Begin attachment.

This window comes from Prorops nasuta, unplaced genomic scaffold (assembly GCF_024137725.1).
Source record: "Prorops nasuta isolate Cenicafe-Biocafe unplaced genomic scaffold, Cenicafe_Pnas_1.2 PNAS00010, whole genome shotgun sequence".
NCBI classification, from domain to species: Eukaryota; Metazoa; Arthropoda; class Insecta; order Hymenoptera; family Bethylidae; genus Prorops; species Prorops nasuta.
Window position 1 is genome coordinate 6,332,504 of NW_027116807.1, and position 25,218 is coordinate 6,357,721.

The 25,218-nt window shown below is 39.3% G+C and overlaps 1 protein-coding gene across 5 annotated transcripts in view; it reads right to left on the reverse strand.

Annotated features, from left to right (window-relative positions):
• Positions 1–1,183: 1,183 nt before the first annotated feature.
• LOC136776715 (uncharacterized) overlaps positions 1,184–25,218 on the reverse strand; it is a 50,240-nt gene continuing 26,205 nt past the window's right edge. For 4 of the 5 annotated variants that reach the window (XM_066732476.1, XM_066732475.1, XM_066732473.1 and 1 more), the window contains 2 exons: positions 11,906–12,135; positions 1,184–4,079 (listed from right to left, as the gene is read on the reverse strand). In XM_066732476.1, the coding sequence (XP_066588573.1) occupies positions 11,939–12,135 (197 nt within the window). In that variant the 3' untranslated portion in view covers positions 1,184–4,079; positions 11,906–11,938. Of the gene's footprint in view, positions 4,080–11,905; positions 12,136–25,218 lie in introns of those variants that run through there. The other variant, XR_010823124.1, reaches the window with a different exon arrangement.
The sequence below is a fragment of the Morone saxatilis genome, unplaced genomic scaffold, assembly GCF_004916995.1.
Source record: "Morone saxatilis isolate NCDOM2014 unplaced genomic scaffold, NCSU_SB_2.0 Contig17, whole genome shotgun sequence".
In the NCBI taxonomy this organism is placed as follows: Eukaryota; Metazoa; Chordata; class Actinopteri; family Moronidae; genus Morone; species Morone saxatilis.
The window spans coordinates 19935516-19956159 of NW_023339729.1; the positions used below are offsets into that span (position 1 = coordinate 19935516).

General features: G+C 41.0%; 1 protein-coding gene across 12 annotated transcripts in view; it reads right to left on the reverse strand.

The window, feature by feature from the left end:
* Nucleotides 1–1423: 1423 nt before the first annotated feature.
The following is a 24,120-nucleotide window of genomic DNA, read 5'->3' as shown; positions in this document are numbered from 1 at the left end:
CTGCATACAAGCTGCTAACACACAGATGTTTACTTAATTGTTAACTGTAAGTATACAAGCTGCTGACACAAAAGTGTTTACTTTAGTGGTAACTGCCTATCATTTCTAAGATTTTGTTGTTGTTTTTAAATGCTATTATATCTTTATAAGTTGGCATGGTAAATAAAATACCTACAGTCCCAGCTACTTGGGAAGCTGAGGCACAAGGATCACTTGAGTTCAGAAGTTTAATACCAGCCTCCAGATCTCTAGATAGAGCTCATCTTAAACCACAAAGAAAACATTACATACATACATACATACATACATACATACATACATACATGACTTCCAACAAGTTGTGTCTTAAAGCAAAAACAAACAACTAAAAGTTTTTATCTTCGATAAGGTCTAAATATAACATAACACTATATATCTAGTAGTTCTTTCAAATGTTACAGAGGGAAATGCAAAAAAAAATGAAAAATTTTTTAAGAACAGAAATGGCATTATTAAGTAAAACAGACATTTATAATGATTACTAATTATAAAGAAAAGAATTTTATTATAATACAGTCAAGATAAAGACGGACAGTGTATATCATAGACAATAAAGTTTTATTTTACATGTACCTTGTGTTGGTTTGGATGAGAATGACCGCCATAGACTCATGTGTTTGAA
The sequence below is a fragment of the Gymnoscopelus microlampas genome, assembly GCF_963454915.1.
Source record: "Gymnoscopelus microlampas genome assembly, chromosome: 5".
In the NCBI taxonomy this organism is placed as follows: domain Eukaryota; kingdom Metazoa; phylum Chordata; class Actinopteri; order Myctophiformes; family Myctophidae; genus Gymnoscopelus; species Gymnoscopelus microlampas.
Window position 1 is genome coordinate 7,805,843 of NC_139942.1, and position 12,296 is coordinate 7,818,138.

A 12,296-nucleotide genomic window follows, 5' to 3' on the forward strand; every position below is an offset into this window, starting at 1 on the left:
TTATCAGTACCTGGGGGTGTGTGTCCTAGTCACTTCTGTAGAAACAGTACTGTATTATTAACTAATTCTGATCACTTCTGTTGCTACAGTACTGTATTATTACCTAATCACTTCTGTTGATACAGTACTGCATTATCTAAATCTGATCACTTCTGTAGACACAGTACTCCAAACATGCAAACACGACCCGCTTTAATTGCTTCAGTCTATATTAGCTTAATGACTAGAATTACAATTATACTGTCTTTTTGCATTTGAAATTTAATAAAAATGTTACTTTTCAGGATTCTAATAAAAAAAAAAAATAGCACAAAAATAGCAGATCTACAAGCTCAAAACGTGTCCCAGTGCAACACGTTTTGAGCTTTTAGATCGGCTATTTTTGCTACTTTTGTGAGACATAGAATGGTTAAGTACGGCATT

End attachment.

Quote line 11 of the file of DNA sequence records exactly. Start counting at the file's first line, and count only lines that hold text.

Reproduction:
In the NCBI taxonomy this organism is placed as follows: Eukaryota; Metazoa; Chordata; class Actinopteri; family Moronidae; genus Morone; species Morone saxatilis.